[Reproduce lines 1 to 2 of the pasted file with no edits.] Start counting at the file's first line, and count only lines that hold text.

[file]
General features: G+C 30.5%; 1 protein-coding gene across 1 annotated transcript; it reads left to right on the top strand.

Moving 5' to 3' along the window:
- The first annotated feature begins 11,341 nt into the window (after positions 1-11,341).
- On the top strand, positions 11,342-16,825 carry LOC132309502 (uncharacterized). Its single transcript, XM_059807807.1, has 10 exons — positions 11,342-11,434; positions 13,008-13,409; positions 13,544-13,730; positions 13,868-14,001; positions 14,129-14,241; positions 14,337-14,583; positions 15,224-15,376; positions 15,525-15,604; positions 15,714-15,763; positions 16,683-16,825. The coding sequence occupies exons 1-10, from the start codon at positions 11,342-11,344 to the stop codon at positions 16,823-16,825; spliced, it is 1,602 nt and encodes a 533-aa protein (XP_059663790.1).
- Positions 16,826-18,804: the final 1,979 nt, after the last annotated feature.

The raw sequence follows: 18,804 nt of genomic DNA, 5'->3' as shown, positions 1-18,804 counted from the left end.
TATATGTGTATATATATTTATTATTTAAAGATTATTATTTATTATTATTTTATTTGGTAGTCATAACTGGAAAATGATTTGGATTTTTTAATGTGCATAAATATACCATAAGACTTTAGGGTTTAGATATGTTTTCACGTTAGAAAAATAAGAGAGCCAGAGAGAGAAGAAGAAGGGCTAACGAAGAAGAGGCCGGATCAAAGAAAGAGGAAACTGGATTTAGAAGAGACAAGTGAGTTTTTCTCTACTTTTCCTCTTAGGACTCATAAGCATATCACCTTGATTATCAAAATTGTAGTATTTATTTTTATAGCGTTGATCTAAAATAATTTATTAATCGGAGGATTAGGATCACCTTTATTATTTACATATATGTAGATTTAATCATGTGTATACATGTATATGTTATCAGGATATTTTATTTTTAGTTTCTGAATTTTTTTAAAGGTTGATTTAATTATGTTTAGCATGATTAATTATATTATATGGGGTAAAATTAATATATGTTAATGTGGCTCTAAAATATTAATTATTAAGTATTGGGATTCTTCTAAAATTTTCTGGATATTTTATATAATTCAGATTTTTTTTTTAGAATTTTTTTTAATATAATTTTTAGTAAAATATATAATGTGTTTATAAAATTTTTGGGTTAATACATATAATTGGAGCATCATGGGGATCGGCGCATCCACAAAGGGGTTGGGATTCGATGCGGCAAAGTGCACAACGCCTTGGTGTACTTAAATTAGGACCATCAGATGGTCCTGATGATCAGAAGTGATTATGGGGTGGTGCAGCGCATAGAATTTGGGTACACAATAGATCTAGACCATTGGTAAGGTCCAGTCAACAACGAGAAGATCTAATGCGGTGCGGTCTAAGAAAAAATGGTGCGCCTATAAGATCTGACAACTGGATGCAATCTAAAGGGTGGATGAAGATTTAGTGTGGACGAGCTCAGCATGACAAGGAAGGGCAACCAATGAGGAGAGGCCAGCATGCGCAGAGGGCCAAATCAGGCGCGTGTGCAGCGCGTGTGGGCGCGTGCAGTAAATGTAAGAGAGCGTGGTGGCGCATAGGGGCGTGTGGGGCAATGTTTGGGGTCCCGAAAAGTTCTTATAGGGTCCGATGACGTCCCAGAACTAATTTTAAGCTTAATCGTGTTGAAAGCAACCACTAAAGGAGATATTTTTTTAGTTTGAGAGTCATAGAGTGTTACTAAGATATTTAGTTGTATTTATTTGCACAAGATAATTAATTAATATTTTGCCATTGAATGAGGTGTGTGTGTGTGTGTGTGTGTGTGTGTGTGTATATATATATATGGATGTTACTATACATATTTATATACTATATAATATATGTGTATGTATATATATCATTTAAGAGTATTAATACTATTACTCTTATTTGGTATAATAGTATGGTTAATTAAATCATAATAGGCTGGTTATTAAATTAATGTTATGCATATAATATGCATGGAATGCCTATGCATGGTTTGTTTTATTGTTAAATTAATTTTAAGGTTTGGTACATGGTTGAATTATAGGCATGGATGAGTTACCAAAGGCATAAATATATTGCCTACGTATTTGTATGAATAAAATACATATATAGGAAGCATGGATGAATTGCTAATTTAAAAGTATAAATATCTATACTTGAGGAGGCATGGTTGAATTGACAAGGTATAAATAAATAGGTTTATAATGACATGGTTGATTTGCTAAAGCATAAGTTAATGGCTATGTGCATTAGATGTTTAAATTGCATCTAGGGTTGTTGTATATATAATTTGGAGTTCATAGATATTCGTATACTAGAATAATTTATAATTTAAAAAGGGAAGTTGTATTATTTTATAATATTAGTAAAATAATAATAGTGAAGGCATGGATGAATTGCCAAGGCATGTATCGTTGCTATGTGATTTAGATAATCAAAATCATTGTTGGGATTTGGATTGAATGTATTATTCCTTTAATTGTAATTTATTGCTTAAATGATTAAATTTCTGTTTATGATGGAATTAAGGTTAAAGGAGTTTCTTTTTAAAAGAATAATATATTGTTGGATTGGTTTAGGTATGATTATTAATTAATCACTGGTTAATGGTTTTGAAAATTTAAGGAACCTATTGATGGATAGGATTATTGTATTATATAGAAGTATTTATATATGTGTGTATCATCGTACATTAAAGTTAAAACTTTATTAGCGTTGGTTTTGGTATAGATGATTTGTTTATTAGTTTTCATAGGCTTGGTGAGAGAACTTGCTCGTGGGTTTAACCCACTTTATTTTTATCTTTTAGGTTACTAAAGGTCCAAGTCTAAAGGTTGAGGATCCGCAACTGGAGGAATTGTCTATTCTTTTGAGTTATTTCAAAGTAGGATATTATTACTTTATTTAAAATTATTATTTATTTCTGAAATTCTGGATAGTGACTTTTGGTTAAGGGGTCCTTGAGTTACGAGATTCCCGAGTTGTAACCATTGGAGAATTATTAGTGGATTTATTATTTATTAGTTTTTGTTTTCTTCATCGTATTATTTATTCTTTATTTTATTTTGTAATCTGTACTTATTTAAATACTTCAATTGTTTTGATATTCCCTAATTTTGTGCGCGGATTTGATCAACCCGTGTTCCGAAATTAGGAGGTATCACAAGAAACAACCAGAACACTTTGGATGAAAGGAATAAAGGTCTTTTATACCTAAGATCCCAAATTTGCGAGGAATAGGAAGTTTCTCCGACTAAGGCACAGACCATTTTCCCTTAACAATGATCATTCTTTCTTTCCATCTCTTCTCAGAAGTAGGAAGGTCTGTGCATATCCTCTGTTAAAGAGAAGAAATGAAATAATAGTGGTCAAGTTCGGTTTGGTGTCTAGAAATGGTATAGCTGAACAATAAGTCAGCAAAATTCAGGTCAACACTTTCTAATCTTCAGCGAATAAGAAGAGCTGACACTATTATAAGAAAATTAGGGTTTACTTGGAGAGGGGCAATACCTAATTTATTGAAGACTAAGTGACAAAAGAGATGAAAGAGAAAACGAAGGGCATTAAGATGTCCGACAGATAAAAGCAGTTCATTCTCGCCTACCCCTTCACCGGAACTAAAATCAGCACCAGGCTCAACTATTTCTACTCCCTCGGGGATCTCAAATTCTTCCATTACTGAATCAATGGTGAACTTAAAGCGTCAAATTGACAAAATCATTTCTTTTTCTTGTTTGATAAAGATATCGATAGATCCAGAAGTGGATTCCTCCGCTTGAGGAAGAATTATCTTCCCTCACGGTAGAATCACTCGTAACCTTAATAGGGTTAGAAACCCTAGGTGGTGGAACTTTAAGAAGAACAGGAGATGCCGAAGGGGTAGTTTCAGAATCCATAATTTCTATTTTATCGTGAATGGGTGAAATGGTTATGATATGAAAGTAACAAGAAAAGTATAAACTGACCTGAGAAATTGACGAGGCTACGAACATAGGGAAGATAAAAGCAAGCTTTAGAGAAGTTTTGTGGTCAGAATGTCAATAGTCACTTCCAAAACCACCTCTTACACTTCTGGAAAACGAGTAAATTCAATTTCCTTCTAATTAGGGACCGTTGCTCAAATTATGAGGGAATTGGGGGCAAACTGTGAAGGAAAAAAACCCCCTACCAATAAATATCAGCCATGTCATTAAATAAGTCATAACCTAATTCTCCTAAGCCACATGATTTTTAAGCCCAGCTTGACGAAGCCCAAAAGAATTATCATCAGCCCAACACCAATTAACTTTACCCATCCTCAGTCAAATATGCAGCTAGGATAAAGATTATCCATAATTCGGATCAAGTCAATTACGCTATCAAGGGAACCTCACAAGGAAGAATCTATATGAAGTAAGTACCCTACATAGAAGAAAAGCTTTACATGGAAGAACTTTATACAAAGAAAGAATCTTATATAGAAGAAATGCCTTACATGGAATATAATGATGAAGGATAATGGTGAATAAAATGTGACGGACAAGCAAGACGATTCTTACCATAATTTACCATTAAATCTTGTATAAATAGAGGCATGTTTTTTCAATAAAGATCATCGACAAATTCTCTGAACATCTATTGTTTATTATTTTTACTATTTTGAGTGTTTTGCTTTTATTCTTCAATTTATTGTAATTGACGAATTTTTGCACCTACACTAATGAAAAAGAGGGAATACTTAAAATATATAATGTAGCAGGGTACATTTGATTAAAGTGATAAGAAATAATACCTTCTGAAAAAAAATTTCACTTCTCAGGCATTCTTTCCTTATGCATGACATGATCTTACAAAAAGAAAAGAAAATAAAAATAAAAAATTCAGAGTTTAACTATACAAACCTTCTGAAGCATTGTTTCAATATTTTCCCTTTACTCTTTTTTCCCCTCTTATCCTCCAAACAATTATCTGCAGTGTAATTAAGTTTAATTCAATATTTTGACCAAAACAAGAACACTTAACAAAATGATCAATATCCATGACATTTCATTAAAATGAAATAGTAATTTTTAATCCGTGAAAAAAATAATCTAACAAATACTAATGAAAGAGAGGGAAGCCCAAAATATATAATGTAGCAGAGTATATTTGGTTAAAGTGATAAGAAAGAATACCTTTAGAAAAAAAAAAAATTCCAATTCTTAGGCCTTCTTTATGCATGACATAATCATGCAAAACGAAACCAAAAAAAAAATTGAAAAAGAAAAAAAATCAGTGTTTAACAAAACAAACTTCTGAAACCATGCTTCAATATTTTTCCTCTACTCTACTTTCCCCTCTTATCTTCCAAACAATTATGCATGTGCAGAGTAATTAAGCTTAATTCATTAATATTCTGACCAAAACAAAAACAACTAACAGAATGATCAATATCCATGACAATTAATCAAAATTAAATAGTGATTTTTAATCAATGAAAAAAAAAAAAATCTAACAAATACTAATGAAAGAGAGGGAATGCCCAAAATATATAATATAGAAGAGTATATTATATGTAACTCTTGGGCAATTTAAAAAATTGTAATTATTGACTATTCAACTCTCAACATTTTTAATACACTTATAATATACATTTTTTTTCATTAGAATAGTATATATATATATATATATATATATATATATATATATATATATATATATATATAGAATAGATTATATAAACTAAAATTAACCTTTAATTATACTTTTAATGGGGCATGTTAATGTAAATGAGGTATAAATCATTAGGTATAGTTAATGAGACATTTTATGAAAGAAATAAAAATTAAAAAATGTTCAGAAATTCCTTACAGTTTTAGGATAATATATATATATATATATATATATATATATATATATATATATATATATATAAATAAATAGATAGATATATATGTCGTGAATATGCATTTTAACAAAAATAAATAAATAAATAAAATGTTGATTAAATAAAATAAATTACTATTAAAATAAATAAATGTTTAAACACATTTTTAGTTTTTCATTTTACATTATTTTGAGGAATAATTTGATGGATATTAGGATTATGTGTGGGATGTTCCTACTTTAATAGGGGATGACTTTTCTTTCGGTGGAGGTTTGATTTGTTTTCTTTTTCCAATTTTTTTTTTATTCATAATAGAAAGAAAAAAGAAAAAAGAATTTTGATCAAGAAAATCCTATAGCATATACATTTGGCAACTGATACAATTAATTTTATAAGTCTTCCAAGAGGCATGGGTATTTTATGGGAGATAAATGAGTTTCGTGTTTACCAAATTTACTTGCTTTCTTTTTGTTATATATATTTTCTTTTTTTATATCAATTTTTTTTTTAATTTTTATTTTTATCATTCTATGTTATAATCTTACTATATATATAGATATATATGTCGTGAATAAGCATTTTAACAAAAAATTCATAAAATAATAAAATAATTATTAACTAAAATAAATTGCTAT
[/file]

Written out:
General features: G+C 30.5%; 1 protein-coding gene across 1 annotated transcript; it reads left to right on the top strand.

Moving 5' to 3' along the window: